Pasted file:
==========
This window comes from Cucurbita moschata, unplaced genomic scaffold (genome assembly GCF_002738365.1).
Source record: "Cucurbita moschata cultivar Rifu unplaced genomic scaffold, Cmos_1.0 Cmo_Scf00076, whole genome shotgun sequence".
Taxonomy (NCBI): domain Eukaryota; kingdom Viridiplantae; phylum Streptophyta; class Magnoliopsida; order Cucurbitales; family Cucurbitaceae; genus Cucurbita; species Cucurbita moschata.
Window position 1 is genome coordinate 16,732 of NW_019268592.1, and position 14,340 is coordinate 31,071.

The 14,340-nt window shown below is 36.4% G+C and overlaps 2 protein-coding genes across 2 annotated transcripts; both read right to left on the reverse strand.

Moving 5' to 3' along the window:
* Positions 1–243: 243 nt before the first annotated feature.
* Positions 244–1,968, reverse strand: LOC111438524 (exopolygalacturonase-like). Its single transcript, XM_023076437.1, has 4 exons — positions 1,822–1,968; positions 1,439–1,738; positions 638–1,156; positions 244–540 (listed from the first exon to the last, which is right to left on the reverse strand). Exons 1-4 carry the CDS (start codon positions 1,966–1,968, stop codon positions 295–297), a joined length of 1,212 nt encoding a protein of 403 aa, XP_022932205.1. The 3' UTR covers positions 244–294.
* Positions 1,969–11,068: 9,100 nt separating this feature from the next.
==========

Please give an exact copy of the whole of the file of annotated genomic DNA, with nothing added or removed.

This window comes from Cucurbita moschata, unplaced genomic scaffold (genome assembly GCF_002738365.1).
Source record: "Cucurbita moschata cultivar Rifu unplaced genomic scaffold, Cmos_1.0 Cmo_Scf00076, whole genome shotgun sequence".
Taxonomy (NCBI): domain Eukaryota; kingdom Viridiplantae; phylum Streptophyta; class Magnoliopsida; order Cucurbitales; family Cucurbitaceae; genus Cucurbita; species Cucurbita moschata.
Window position 1 is genome coordinate 16,732 of NW_019268592.1, and position 14,340 is coordinate 31,071.

The 14,340-nt window shown below is 36.4% G+C and overlaps 2 protein-coding genes across 2 annotated transcripts; both read right to left on the reverse strand.

Moving 5' to 3' along the window:
* Positions 1–243: 243 nt before the first annotated feature.
* Positions 244–1,968, reverse strand: LOC111438524 (exopolygalacturonase-like). Its single transcript, XM_023076437.1, has 4 exons — positions 1,822–1,968; positions 1,439–1,738; positions 638–1,156; positions 244–540 (listed from the first exon to the last, which is right to left on the reverse strand). Exons 1-4 carry the CDS (start codon positions 1,966–1,968, stop codon positions 295–297), a joined length of 1,212 nt encoding a protein of 403 aa, XP_022932205.1. The 3' UTR covers positions 244–294.
* Positions 1,969–11,068: 9,100 nt separating this feature from the next.